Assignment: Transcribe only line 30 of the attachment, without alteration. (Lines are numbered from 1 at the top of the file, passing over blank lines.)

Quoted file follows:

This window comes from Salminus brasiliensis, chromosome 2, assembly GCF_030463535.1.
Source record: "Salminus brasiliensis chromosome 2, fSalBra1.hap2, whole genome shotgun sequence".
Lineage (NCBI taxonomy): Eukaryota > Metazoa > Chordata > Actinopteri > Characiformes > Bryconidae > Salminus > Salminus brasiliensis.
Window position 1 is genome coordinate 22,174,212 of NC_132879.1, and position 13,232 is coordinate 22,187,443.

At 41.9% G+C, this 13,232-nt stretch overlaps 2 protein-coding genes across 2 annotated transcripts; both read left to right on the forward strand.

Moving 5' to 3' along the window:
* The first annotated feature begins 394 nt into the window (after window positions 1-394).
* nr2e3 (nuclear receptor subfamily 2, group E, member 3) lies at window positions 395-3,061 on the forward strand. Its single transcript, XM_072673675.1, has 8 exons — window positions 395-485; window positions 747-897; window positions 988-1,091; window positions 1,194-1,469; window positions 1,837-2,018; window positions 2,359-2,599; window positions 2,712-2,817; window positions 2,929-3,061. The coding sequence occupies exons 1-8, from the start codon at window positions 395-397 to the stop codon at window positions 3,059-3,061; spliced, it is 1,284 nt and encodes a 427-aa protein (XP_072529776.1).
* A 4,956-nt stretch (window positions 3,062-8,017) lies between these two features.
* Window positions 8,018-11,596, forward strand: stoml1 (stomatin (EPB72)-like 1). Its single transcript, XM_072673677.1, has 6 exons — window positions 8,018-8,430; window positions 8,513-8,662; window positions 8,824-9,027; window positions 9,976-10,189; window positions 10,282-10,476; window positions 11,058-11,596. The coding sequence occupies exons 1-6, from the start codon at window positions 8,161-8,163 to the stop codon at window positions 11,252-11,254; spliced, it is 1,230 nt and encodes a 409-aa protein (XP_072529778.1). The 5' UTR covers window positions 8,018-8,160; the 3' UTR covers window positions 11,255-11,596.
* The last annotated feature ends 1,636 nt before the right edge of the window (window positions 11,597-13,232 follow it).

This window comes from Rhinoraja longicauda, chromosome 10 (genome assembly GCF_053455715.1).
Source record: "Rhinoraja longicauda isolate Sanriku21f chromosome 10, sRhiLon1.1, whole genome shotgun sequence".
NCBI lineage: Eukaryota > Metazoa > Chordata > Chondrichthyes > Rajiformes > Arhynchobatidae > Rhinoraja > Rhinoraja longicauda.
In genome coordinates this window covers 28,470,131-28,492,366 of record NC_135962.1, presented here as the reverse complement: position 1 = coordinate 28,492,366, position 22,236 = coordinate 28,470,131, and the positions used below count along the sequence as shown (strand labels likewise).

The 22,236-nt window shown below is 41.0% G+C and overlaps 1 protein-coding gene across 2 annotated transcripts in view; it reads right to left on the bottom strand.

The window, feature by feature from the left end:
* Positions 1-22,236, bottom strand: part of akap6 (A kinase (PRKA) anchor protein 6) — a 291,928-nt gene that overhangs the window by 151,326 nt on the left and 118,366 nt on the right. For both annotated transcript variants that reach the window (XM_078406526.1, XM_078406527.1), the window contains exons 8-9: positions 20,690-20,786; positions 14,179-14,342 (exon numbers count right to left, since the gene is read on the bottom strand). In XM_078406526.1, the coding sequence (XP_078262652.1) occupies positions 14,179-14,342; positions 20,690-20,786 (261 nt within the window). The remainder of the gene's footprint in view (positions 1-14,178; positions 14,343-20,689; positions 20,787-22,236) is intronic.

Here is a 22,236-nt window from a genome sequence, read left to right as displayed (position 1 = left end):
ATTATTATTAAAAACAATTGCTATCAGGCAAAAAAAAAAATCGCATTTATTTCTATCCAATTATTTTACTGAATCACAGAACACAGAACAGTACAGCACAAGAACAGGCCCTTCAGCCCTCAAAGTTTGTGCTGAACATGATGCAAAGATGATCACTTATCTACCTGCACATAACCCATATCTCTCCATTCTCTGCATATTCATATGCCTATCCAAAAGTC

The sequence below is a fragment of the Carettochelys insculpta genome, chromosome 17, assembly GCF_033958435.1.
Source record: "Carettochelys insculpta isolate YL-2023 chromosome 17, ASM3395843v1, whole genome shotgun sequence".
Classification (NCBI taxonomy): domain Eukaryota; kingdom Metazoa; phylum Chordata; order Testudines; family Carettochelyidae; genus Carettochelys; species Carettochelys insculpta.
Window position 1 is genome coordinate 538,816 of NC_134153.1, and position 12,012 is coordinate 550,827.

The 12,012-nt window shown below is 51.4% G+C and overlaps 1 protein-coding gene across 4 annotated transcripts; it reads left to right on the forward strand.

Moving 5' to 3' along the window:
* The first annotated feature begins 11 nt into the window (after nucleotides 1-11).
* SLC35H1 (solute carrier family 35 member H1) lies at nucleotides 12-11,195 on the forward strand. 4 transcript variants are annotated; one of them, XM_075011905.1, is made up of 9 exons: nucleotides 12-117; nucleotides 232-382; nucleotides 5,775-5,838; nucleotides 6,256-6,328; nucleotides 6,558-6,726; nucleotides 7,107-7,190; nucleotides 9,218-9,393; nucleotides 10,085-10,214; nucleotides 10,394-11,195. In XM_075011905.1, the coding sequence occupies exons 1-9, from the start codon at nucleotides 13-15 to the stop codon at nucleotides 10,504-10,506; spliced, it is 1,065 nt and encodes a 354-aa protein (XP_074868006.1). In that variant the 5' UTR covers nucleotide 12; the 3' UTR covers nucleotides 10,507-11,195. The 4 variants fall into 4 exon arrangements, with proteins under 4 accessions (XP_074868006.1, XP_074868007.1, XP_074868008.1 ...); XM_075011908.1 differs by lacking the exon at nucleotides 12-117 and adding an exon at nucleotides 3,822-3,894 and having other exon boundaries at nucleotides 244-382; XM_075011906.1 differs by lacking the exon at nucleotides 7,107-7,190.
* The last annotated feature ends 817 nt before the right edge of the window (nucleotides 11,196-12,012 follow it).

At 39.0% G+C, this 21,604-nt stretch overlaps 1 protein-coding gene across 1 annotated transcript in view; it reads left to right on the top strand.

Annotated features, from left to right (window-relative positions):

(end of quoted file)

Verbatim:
At 39.0% G+C, this 21,604-nt stretch overlaps 1 protein-coding gene across 1 annotated transcript in view; it reads left to right on the top strand.